Symprove three new studies highlight its ability to suppress the growth of pathogenic bacteria and promote a healthier gut environment
Leading food technology company, Symprove Ltd, has demonstrated with three breakthrough studies that their formula has the unique ability to have an antagonistic effect on pathogenic bacteria such as C. difficile, Escherichia coli (AIEC), Shigella sonnei and MRSA.
Leading expert Professor Simon Gaisford of University College London, says:
Symprove is without a doubt the most resilient probiotic that we have tested. The latest data shows that Symprove has a clear inhibitory effect on pathogens, including C. difficile and MRSA, under lab conditions. This is a powerful first step towards using beneficial live bacteria as part of the management of patients with potentially life-threatening infections.
How does this work?
The bacteria in Symprove lowers the pH of the immediate environment and produces by-product substances that inhibit the growth of pathogens. Together these not only supress the growth of certain pathogenic bacteria, but also create an environment better suited for the commensal gut bacteria species to survive and thrive. This powerful two-pronged effect demonstrates that Symprove can inhibit the initial bacteria growth, as well as having an anti-pathogenic action on established colonies of pathogenic bacteria.
Could this change the way we use antibiotics in the future?
The current treatment protocol for pathogenic bacteria is antibiotic therapy. However, antibiotics have an impact on ALL bacteria in the gut whether pathogenic or not and change the gut environment. This change in environment inhibits the ability for commensal bacteria to grow. At the same time it creates a more hospitable environment for pathogenic bacteria such as AIEC and C. difficile and can often be the reason for reinfection, relapse and why further courses of antibiotics may be administered. Considering these recent findings Symprove may act as a way to positively change the gut environment and restore a healthy gut microbiome rather than just focusing on eradication alone. It could offer a safe, sustainable and efficient solution to controlling pathogenic bacteria whilst supporting commensal bacteria of the microbiome, working synergistically with the gut and its ecosystem.
The strong effect seen, with only one dose of Symprove indicates that there could be a real opportunity to discover a new and safe method of pathogen control.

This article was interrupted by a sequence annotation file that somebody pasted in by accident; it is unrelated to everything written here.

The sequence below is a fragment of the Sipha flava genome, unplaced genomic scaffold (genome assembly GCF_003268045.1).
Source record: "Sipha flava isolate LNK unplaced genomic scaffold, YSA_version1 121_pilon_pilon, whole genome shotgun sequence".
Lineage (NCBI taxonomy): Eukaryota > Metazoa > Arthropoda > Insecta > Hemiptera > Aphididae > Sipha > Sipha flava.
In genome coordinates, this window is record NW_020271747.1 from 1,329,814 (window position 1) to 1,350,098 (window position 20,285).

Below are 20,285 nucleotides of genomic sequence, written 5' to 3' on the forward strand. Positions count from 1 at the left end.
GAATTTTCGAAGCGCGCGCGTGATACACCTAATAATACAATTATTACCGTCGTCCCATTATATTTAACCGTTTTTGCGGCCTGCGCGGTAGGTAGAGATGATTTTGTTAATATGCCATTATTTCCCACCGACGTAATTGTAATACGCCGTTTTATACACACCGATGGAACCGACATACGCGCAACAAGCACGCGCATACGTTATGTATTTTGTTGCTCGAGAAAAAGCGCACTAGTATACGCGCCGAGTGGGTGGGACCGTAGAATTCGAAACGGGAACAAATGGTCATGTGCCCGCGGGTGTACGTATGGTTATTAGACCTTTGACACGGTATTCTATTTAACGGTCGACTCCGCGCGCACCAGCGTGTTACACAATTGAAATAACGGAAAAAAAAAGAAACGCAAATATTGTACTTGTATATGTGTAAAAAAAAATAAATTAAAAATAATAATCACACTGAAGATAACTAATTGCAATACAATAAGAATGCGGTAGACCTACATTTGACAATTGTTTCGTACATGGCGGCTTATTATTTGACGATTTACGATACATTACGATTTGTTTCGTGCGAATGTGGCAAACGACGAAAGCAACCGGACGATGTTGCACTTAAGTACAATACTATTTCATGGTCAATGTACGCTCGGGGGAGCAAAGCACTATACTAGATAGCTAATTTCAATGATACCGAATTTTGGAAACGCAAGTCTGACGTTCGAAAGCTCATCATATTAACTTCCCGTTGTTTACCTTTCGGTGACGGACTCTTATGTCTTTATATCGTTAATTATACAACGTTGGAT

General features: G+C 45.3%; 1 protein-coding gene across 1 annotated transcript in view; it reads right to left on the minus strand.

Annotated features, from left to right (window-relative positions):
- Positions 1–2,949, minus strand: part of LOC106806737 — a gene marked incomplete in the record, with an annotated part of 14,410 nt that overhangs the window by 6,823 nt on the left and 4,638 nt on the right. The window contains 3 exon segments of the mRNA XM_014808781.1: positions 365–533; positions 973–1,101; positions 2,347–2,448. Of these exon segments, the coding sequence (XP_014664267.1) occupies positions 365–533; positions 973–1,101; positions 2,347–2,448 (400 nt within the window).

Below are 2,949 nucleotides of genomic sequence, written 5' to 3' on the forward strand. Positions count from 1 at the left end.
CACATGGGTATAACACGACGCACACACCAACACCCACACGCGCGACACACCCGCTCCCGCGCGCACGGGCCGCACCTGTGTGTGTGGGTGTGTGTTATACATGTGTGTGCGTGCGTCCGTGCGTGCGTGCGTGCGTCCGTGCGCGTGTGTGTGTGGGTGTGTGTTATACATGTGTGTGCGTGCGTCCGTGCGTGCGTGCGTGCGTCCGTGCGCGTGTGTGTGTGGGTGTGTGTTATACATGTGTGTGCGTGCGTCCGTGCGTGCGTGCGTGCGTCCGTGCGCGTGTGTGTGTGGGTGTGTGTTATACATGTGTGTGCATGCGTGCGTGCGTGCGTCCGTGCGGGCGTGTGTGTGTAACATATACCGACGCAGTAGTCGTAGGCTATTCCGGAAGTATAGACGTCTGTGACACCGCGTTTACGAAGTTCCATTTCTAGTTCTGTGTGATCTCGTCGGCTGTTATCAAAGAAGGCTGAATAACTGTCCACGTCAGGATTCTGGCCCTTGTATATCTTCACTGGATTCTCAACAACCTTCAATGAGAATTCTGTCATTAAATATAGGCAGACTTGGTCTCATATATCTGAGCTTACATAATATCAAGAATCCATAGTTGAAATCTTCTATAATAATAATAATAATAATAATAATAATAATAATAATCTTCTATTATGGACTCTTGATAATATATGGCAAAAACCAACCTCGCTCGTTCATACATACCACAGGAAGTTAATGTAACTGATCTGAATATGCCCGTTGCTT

The three new studies, detailed below, clearly highlight these findings.
The first study from UCL (University College London, School of Pharmacy) shows that Symprove inhibits the growth of C. difficile. This effect was achieved by lowering pH levels to a more acidic environment so that pathogenic bacteria were not able to proliferate or survive. In addition, the study showed that the bacteria in Symprove also produced by-product substances that directly inhibited the growth of C. difficile.
Carried out by ProDigest in Belgium, the second study further supports the anti-pathogenic effect of Symprove by demonstrating a significant reduction in the concentration of Escherichia coli (AIEC). This study is particularly important, as it is designed to closely replicate the human digestive system in an in-vivo ‘natural’ condition setting, using a representative colon medium. It also showed that there was a significant reduction in the already established Escherichia coli (AIEC) population.
The third study from UCL highlights that Symprove has an important antagonistic anti-pathogenic effect on established colonies of Escherichia coli (AIEC), Shigella sonnei and MRSA. These are common pathogens that can pose serious difficulties in eradication particularly in immune-compromised individuals.
Dr Bu Hayee of Kings College Hospital adds:
With an unshakeable grounding in scientific rigor. Symprove is the only product which I am happy to be associated with and have witnessed first-hand the powerful beneficial effect. I am keen to take Symprove’s latest findings to C. difficile patients to help in the management of this difficult condition, and am excited that we would not be advising a drug, but helping with a good technology to adjust their microbiome.